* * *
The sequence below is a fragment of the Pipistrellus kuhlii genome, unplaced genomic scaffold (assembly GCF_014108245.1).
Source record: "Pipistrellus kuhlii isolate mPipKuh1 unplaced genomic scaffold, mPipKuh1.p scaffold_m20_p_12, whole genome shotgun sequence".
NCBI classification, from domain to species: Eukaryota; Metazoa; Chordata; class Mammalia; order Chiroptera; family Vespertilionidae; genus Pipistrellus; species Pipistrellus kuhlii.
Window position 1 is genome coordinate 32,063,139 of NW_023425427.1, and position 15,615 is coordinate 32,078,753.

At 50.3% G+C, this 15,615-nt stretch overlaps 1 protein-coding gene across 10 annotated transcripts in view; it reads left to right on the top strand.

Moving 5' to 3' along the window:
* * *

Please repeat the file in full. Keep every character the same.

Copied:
The sequence below is a fragment of the Pipistrellus kuhlii genome, unplaced genomic scaffold (assembly GCF_014108245.1).
Source record: "Pipistrellus kuhlii isolate mPipKuh1 unplaced genomic scaffold, mPipKuh1.p scaffold_m20_p_12, whole genome shotgun sequence".
NCBI classification, from domain to species: Eukaryota; Metazoa; Chordata; class Mammalia; order Chiroptera; family Vespertilionidae; genus Pipistrellus; species Pipistrellus kuhlii.
Window position 1 is genome coordinate 32,063,139 of NW_023425427.1, and position 15,615 is coordinate 32,078,753.

At 50.3% G+C, this 15,615-nt stretch overlaps 1 protein-coding gene across 10 annotated transcripts in view; it reads left to right on the top strand.

Moving 5' to 3' along the window: